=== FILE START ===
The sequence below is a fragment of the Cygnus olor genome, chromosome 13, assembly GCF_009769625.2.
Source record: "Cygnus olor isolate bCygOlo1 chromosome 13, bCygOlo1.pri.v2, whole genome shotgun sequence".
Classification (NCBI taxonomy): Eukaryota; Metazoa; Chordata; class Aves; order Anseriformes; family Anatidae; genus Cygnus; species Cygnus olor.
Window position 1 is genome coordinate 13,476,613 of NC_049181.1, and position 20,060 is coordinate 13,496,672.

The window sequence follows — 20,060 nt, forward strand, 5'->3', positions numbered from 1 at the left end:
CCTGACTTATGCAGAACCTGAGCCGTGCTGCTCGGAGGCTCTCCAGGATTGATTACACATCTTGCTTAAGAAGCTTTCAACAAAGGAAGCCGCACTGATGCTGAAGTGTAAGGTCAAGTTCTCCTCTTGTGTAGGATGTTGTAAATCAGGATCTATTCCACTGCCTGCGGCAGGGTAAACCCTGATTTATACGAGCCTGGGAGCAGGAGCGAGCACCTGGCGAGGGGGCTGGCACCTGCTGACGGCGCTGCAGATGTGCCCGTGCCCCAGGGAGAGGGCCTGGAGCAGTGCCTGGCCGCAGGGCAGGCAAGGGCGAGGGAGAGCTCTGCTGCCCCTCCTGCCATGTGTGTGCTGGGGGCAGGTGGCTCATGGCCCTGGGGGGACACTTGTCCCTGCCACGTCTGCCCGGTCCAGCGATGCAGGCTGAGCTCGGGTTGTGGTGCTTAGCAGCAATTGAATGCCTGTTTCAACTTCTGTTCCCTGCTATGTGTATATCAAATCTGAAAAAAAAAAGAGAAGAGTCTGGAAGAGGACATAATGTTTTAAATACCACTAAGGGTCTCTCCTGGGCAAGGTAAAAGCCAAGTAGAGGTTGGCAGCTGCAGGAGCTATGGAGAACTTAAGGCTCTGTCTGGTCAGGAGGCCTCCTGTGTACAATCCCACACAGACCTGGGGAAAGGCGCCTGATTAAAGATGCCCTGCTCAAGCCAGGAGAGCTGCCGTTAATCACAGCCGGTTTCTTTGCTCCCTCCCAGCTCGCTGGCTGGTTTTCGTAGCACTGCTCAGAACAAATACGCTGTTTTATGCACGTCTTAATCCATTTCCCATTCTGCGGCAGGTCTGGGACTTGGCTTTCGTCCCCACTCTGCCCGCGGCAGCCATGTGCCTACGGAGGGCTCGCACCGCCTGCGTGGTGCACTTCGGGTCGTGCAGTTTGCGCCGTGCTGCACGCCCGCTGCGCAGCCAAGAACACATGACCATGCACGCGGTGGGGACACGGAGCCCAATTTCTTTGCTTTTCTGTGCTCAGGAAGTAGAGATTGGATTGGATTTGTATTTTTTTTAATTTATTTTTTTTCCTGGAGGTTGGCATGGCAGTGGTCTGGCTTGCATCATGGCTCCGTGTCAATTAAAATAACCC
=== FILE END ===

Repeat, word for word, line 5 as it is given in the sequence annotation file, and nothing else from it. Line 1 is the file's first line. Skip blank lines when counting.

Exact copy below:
The window sequence follows — 20,060 nt, forward strand, 5'->3', positions numbered from 1 at the left end: